77. Zhang, H.M.; Kang, S.H.; Wang, G.Z.; Zhang, Y.X.; Zhao, H.J. Fluorescence determination of nitrite in water using prawn-shell derived nitrogen-doped carbon nanodots as fluorophores. ACS Sensors 2016, 1, 875–881.
    78. Wang, Q.; Liu, X.; Zhang, L.C.; Lv, Y. Microwave-assisted synthesis of carbon nanodots through an eggshell membrane and their fluorescent application. Analyst 2012, 137, 5392–5397.
    79. Kumawat, M.K.; Thakur, M.; Gurung, R.B.; Srivastava, R. Graphene quantum dots from mangifera indica: application in near-infrared bioimaging and intracellular nanothermometry. ACS Sustain. Chem. Eng. 2017, 5, 1382–1391.
    80. Yao, Y.Y.; Gedda, G.; Girma, W.M.; Yen, C.L.; Ling, Y.C.; Chang, J.Y. Magnetofluorescent carbon dots derived from crab shell for targeted dual-modality bioimaging and drug delivery. ACS Appl. Mater. Interfaces 2017, 9, 13887–13899.
    81. Bankoti, K.; Rameshbabu, A.P.; Datta, S.; Das, B.; Mitra, A.; Dhara, S. Onion derived carbon nanodots for live cell imaging and accelerated skin wound healing. J. Mater. Chem. B 2017, 5, 6579–6592.
    82. Park, S.Y.; Lee, H.U.; Park, E.S.; Lee, S.C.; Lee, J.W.; Jeong, S.W.; Chi, H.K.; Lee, Y.C.; Yun, S.H.; Lee, J. Photoluminescent Green Carbon Nanodots from Food-Waste-Derived Sources: Large-Scale Synthesis, Properties, and Biomedical Applications. ACS Appl. Mater. Interfaces 2014, 6, 3365–3370.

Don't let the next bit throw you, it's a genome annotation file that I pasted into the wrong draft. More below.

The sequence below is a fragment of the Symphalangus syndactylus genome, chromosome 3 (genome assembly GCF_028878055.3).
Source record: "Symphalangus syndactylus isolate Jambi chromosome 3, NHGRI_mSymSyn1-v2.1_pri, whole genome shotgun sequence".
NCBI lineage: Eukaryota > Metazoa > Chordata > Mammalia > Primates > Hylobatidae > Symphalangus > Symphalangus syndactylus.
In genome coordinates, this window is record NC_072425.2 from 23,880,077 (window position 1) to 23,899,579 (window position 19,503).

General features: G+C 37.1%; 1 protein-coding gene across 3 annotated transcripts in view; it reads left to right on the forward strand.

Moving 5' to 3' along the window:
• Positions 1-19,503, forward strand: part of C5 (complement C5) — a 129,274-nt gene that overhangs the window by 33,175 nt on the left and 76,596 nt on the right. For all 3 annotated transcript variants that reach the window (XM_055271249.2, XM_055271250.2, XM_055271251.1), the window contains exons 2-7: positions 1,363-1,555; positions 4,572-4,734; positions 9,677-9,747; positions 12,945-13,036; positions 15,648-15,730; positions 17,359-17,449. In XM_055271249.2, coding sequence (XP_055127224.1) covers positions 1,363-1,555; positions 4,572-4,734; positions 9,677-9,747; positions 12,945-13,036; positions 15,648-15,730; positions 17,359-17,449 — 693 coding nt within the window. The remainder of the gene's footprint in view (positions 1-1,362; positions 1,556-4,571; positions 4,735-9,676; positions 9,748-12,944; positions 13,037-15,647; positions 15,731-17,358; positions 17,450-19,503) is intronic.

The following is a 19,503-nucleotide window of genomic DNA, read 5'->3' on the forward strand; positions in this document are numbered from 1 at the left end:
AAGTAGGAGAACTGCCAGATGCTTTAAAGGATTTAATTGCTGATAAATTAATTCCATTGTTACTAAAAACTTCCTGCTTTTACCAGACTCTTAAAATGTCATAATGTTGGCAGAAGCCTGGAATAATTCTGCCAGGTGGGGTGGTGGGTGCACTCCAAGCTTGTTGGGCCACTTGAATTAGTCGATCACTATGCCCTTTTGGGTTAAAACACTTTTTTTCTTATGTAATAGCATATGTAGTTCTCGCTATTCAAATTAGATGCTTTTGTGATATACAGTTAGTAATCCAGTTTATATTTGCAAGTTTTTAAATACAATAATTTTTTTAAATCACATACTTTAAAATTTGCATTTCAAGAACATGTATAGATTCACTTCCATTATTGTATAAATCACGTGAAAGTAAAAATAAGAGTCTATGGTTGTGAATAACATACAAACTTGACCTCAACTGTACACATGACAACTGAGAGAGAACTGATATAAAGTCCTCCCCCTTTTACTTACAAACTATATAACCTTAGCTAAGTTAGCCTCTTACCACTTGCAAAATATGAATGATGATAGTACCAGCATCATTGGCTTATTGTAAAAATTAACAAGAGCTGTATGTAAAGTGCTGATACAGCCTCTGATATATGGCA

83. Thambiraj, S.; Shankaran, R. Green synthesis of highly fluorescent carbon quantum dots from sugarcane bagasse pulp. Appl. Surf. Sci. 2016, 390, 435–443.
    84. Jiang, B.P.; Zhou, B.; Shen, X.C.; Yu, Y.X.; Ji, S.C.; Wen, C.C.; Liang, H. Selective probing of gaseous ammonia using red‐emitting carbon dots based on an interfacial response mechanism. Chem. Eur. J. 2015, 21, 18993–18999.
    85. Hu, Y.P.; Yang, J.; Tian, J.W.; Jia, L.; Yu, J.-S. Waste frying oil as a precursor for one-step synthesis of sulfur-doped carbon dots with pH-sensitive photoluminescence. Carbon 2014, 77, 775–782.
    86. Cheng, C.G.; Shi, Y.N.; Li, M.; Xing, M.; Wu, Q.L. Carbon quantum dots from carbonized walnut shells: Structural evolution, fluorescence characteristics, and intracellular bioimaging. Mater. Sci. Eng. C 2017, 79, 473–480.
    87. Zhang, R.; Liu, Y.B.; Yu, L.; Li, Z.; Sun, S.Q. Preparation of high-quality biocompatible carbon dots by extraction, with new thoughts on the luminescence mechanisms. Nanotechnology 2013, 24, 225601–225610.
    1. Please check and comment entries here.